While it would be unfair to say that every corporate stadium naming rights association precedes an unfortunate event — after all, there are more than 75 professional league stadiums in America — a mythology has been established around such deals and the arrogance what is needed to carry them out. .
Even if talk of a naming rights curse is a bit of an exaggeration, it has to be said that some of the most high-profile naming deals in recent years have focused on particularly disastrous episodes. Think of MCI Center in DC, Enron Field in Houston, and Wachovia Center in Philadelphia.
If nothing else, these deals can apparently provide a handy litmus test ahead of major market downturns.
On April 7, 2000, exactly one year prior to As journalists and investors began to question its financial statements, Enron bought 30 years of naming rights to the newly built Astros stadium in Houston. The price of the rights was $100 million, paid at just over $3 million a year.
In late 2002, a court order forced Enron to sell those naming rights back to the Astros for $2.1 million. The Astros were quickly able to find a new buyer, to which the rights still belong, Minute Maid, although Minute Maid merged with the Coca-Cola Company in 2003.
In what probably felt like déjà vu, last year, Crypto Dot Com, a cryptocurrency exchange based in Singapore, made the decision to buy two decades of naming rights to the formerly STAPLES Center in Los Angeles.
This decision came at an incredible cost to the startup: more than $700 million, or almost double what it cost to build the STAPLES Center in the first place. The sum was also nearly four times what it cost Staples to purchase the original naming rights.
On top of the more than $700 million spent on arena naming rightsthe exchange also signed an “eight-figure deal” to put a patch on Philadelphia 76ers uniforms for six years.
So what do you have over three-quarters of a billion dollars spent on basketball marketing alone got the swap? Not much, as far as any outside observer can tell. Crypto Dot Com’s native cryptocurrency Cronos is down nearly 90% year over year. Meanwhile, it has been widely reported that the company faces heavy layoffs in the face of an industry-wide recession.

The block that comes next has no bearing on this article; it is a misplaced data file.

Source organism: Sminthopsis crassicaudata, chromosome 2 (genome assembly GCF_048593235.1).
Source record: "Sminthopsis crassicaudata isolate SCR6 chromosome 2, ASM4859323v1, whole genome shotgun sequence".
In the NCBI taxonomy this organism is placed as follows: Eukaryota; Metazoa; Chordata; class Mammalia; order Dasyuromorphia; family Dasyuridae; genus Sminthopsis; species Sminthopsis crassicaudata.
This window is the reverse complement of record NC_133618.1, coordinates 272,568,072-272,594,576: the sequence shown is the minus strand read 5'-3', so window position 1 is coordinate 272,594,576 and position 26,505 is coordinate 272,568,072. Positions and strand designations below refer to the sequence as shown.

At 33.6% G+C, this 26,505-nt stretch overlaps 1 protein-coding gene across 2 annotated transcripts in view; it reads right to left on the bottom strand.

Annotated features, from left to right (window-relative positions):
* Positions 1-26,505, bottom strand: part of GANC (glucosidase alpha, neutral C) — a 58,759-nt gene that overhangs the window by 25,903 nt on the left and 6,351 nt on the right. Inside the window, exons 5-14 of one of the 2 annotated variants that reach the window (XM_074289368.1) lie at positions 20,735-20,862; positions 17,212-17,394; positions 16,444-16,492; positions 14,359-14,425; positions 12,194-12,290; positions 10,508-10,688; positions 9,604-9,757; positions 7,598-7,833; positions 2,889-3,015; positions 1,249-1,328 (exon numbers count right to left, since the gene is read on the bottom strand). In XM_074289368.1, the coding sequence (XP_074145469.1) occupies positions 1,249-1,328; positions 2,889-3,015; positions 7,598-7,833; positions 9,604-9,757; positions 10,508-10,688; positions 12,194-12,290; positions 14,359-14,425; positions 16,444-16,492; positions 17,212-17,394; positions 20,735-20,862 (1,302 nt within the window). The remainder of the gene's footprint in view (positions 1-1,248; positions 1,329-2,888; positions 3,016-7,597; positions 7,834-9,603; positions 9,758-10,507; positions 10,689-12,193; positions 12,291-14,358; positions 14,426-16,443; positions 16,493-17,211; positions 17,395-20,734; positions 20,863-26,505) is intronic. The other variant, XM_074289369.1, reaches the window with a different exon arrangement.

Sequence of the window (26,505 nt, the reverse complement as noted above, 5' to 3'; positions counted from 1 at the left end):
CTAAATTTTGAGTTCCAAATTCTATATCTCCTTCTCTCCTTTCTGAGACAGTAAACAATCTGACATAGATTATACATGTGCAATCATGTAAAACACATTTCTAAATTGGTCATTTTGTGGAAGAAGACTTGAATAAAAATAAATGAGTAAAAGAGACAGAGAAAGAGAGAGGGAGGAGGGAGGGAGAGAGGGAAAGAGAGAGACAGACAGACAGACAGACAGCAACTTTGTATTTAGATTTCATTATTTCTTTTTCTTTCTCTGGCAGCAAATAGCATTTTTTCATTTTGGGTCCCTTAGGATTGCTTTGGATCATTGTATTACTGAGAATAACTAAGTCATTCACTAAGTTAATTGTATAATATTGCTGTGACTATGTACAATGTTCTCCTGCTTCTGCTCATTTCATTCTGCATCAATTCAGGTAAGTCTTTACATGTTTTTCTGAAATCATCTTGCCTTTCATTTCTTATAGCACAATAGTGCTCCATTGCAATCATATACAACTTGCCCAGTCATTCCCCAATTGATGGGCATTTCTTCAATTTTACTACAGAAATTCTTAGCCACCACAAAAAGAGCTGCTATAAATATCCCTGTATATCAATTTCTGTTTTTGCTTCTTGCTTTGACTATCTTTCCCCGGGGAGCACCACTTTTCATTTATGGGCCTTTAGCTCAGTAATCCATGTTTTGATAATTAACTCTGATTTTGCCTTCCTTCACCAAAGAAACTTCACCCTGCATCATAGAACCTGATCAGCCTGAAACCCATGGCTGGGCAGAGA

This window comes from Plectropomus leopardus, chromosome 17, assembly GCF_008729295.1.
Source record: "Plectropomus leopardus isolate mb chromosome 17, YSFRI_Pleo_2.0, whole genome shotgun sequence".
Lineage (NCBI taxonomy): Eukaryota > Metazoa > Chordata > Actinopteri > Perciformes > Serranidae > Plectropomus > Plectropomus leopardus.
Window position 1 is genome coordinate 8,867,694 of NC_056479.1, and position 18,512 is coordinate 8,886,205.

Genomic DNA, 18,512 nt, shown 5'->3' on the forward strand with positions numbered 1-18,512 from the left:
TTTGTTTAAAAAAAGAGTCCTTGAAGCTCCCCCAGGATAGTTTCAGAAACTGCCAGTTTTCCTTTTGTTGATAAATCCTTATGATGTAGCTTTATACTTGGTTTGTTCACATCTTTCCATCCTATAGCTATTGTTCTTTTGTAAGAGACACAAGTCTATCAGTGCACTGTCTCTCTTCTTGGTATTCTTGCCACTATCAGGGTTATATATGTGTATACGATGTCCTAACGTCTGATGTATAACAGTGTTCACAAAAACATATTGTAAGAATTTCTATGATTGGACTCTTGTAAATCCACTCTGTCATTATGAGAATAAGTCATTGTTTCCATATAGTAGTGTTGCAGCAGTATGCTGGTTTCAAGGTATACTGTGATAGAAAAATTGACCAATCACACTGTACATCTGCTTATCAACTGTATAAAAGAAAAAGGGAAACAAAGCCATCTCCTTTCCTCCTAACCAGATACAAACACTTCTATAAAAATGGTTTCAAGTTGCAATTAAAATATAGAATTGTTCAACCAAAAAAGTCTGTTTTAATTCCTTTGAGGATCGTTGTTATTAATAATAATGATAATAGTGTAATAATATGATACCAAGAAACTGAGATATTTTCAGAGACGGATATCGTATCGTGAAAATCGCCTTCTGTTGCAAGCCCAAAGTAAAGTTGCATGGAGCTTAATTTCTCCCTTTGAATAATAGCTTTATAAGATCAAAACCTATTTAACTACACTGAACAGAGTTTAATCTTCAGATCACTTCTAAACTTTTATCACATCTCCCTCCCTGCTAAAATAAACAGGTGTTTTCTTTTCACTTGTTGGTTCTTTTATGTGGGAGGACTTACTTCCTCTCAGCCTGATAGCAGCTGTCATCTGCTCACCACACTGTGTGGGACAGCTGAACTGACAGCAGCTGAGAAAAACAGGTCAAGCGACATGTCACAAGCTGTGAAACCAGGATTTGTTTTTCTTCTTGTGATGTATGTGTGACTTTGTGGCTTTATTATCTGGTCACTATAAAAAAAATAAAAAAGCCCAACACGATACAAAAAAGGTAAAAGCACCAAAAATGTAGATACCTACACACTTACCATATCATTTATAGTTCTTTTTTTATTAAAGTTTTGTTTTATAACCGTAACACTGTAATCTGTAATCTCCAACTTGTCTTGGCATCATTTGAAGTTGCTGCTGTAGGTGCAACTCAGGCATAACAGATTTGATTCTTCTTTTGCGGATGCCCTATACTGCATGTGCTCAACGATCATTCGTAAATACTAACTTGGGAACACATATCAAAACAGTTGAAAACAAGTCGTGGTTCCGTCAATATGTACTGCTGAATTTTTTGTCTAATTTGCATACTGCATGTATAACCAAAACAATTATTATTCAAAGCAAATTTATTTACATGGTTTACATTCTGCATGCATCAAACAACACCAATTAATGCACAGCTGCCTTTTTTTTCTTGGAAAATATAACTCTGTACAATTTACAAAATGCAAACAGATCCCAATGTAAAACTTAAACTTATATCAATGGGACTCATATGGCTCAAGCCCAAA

The other big change in sports marketing in recent years has been FTX, a Bahamas-based crypto exchange with American Sam Bankman-Fried at the helm. FTX purchased the naming rights to the former American Airlines Arena in Miami in early 2021, a 19-year deal sealed by $135 million. The Miami Heat now officially play at the FTX Arena.
But this wasn’t the only sports marketing the exchange engaged in. He also sponsored an esports team for more than $200 million and has seen his logo plastered on every Major League Baseball umpire. The price of that deal has not been disclosed.
This suggests that FTX spent a half a billion dollars or more in sports marketing alone – and most likely not the most advantageous dollars spent. This year FTX I quit in an attempt to deal with the Los Angeles Angels of Anaheim when the crypto winter took its toll.
Meanwhile, for the first time since FTX was founded, people seem to be questioning whether or not the exchange and its sister trading company, Alameda Research, are. insolvent.
better for last
The most atrocious example of choosing spend money on sports marketing instead of a functional business has to go to the team previously in charge of the TERRA/LUNA algorithmic stablecoin pair.
A deal with the Washington Nationals was signed this year for around $40 million, granting naming rights to an exclusive luxury venue for high-end patrons, along with seats behind home plate covered in ‘TERRA’ for at least one season. of the MLB, possibly many more.
Only months later, the stablecoin pair collapsed into oblivion. Meanwhile, everyone who watched a Nationals game was reminded of the poor treatment throughout the season, with empty seats staring at viewers during every at-bat.
Immersed in the curse of naming rights
As the broader economy begins to accept a downturn, cryptocurrency remains at low levels not seen in years. Is the stadium naming rights curse real? Are there more major cryptocurrency crashes in the not-too-distant future? Only time will tell – Crypto Dot Com and FTX hope to buck the trend.